Jul 16, 2020
Giving birth to a child is one of the most intense, scary, and exciting things a woman can do. The moments spent in a hospital room awaiting full dilation can be stressful, and it’s up to labor and delivery teams to provide a constant stream of communication and information to expecting mothers and fathers, many of whom will spend hours waiting for the baby to make its big debut. It’s for these reasons that hospital whiteboards have become an integral part of labor and delivery rooms and birthing centers in hospitals across the country. They can not only be used as a valuable communication tool, they can also be a source of information that patients refer to while they wait for their little one to arrive.
Thanks to whiteboard customization, facilities can tailor their whiteboards based on the rooms they will be placed in. When it comes to labor and delivery patients, these are the essential information fields that have been found to be most helpful.
Many members of a labor and delivery unit will be in and out of the room as the birthing process moves along. These team members can include nurses, the OBGYN, and the anesthesiologist. After birth, other the number of people coming in and out can increase as you add in lactation consultants and the pediatrician. It’s easy for expecting parents, who are likely already in a daze, to confuse team members and forget names. Providing this information on whiteboards can help patients keep track of who will be providing care for them and their newborn.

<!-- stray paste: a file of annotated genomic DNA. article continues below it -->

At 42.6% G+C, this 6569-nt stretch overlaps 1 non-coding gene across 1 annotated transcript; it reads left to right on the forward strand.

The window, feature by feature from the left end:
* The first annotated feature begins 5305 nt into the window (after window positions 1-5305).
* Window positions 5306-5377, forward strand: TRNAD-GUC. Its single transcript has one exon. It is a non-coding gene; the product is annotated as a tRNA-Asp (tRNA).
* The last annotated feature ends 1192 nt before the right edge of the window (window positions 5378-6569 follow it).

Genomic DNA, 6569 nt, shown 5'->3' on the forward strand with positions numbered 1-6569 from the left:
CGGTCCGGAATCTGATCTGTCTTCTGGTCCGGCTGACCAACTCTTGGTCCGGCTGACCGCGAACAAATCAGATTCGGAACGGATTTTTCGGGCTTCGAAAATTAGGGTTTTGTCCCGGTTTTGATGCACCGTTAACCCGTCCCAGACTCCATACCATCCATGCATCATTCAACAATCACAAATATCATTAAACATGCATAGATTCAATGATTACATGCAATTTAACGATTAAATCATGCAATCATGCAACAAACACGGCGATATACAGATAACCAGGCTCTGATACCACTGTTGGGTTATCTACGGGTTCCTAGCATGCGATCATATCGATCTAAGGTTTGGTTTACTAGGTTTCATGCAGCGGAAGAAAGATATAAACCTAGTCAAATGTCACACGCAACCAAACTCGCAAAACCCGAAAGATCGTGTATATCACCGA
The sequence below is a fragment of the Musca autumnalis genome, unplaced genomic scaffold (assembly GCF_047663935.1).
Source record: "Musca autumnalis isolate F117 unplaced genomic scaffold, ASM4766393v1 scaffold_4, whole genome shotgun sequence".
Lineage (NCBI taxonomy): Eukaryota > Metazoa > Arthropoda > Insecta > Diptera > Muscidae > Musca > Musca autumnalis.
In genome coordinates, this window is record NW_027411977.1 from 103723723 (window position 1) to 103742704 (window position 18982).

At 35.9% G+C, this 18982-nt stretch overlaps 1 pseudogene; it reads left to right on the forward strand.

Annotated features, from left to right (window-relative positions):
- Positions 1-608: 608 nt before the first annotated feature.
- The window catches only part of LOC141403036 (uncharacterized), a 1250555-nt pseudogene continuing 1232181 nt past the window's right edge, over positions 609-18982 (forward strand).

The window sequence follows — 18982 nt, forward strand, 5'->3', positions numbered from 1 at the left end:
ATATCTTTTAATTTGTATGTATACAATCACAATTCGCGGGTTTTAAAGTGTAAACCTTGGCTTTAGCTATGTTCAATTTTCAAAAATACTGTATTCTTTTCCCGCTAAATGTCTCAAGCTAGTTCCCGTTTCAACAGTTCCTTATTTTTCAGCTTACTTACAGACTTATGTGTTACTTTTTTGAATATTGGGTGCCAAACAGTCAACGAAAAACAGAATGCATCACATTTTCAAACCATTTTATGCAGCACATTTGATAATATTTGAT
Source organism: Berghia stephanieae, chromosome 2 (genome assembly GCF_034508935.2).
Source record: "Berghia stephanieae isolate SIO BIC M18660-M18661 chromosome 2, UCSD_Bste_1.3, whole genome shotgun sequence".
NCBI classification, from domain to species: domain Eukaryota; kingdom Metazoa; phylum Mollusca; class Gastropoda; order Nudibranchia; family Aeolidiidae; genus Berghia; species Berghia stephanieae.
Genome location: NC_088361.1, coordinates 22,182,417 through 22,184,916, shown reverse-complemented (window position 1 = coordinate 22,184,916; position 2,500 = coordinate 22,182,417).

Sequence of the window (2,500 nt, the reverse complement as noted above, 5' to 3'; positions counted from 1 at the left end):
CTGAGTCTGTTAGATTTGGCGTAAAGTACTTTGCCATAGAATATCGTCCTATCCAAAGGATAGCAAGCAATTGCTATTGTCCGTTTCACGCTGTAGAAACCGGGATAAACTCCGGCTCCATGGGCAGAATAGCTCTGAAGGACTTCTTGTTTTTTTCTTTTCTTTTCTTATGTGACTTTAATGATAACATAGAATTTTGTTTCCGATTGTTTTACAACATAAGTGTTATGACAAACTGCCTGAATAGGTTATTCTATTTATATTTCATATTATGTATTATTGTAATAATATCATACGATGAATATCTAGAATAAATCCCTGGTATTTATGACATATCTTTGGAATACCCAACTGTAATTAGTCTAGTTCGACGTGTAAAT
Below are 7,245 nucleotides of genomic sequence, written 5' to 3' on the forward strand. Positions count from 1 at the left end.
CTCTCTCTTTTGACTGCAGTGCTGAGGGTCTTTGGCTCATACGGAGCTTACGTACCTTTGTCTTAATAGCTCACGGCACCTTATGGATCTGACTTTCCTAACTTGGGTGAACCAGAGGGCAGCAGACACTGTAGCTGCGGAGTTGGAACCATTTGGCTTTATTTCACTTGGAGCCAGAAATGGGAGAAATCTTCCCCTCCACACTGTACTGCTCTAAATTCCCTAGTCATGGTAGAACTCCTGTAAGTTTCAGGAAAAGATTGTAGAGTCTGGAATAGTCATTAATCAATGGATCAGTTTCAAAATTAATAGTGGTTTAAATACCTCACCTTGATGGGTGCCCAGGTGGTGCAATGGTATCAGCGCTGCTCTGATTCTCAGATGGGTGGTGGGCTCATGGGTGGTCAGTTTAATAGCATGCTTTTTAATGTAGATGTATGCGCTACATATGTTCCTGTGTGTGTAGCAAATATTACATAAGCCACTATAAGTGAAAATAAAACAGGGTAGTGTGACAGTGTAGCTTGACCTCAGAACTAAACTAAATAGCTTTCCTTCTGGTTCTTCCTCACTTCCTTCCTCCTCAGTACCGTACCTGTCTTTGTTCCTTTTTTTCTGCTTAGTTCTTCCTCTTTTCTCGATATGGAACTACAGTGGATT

One of the major questions many patients have when in labor is about cervix dilation, particularly what it means and how it relates to delivery. Much of the time spent in a birthing center is waiting for the cervix to be completely dilated to 10 cm. Showing a graphic depicting the stages of cervical dilation, as well as recording where the expecting mother is dilated to allows patients to stay on top of how much progress they have made and how close they are getting to delivery.
After delivery, baby information can be recorded on the whiteboard, including the baby’s:
These information fields are helpful to new staff members, particularly nurses, who begin their shift and want to refer to the whiteboard for quick reminders of who they are taking care of.
New parents have plenty of questions that they may want answered, and care teams have a lot of helpful information to give. Using additional space on whiteboards to address patient questions and concerns is a better way to guarantee that information is delivered and received most effectively. It’s this extra layer of communication and care that can set a hospital or birthing center apart from others.